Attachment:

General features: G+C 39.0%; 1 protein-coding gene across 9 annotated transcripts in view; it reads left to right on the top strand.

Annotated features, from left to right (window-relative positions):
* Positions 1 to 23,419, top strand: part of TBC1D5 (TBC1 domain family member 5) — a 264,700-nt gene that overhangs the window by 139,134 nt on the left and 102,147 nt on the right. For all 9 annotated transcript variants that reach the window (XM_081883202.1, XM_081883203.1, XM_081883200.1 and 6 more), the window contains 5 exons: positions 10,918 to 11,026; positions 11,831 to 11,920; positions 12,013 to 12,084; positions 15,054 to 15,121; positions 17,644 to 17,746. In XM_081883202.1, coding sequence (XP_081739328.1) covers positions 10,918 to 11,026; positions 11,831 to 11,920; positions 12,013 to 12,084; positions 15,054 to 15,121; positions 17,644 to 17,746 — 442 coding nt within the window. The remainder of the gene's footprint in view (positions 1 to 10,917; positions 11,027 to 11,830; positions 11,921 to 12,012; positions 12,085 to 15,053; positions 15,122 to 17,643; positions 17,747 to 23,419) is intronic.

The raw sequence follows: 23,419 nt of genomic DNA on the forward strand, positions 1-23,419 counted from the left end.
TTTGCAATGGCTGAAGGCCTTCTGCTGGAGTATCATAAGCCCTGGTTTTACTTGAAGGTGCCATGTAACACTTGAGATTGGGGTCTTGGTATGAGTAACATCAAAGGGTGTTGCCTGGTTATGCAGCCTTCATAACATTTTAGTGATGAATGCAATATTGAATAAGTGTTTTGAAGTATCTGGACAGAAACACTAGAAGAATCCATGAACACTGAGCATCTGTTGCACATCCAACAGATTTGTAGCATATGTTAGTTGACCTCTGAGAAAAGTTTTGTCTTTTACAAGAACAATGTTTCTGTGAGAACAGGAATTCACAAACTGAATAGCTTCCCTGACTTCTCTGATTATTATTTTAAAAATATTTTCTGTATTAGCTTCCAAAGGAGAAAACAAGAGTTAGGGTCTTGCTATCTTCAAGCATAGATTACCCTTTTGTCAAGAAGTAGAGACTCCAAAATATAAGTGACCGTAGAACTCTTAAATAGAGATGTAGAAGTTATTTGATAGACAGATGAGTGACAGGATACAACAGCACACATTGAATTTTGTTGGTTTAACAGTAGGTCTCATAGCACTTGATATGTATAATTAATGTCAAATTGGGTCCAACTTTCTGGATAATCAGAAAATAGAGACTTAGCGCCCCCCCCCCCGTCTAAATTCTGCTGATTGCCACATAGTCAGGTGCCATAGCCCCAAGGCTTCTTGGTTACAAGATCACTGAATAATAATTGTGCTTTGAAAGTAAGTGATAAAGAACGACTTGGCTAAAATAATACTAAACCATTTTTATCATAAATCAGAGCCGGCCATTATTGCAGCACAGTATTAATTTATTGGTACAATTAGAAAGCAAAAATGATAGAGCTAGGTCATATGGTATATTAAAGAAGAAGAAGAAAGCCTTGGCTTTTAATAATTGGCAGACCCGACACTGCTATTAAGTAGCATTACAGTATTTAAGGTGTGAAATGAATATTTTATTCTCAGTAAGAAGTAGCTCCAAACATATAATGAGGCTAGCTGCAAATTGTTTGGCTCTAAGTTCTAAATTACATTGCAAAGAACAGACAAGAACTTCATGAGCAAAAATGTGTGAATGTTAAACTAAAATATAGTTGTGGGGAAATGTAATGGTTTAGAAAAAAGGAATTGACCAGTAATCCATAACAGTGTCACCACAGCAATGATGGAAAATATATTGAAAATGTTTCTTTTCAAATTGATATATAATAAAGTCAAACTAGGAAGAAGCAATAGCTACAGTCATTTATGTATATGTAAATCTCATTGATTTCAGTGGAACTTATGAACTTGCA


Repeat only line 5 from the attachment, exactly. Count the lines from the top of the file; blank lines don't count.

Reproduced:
TTTGCAATGGCTGAAGGCCTTCTGCTGGAGTATCATAAGCCCTGGTTTTACTTGAAGGTGCCATGTAACACTTGAGATTGGGGTCTTGGTATGAGTAACATCAAAGGGTGTTGCCTGGTTATGCAGCCTTCATAACATTTTAGTGATGAATGCAATATTGAATAAGTGTTTTGAAGTATCTGGACAGAAACACTAGAAGAATCCATGAACACTGAGCATCTGTTGCACATCCAACAGATTTGTAGCATATGTTAGTTGACCTCTGAGAAAAGTTTTGTCTTTTACAAGAACAATGTTTCTGTGAGAACAGGAATTCACAAACTGAATAGCTTCCCTGACTTCTCTGATTATTATTTTAAAAATATTTTCTGTATTAGCTTCCAAAGGAGAAAACAAGAGTTAGGGTCTTGCTATCTTCAAGCATAGATTACCCTTTTGTCAAGAAGTAGAGACTCCAAAATATAAGTGACCGTAGAACTCTTAAATAGAGATGTAGAAGTTATTTGATAGACAGATGAGTGACAGGATACAACAGCACACATTGAATTTTGTTGGTTTAACAGTAGGTCTCATAGCACTTGATATGTATAATTAATGTCAAATTGGGTCCAACTTTCTGGATAATCAGAAAATAGAGACTTAGCGCCCCCCCCCCCGTCTAAATTCTGCTGATTGCCACATAGTCAGGTGCCATAGCCCCAAGGCTTCTTGGTTACAAGATCACTGAATAATAATTGTGCTTTGAAAGTAAGTGATAAAGAACGACTTGGCTAAAATAATACTAAACCATTTTTATCATAAATCAGAGCCGGCCATTATTGCAGCACAGTATTAATTTATTGGTACAATTAGAAAGCAAAAATGATAGAGCTAGGTCATATGGTATATTAAAGAAGAAGAAGAAAGCCTTGGCTTTTAATAATTGGCAGACCCGACACTGCTATTAAGTAGCATTACAGTATTTAAGGTGTGAAATGAATATTTTATTCTCAGTAAGAAGTAGCTCCAAACATATAATGAGGCTAGCTGCAAATTGTTTGGCTCTAAGTTCTAAATTACATTGCAAAGAACAGACAAGAACTTCATGAGCAAAAATGTGTGAATGTTAAACTAAAATATAGTTGTGGGGAAATGTAATGGTTTAGAAAAAAGGAATTGACCAGTAATCCATAACAGTGTCACCACAGCAATGATGGAAAATATATTGAAAATGTTTCTTTTCAAATTGATATATAATAAAGTCAAACTAGGAAGAAGCAATAGCTACAGTCATTTATGTATATGTAAATCTCATTGATTTCAGTGGAACTTATGAACTTGCA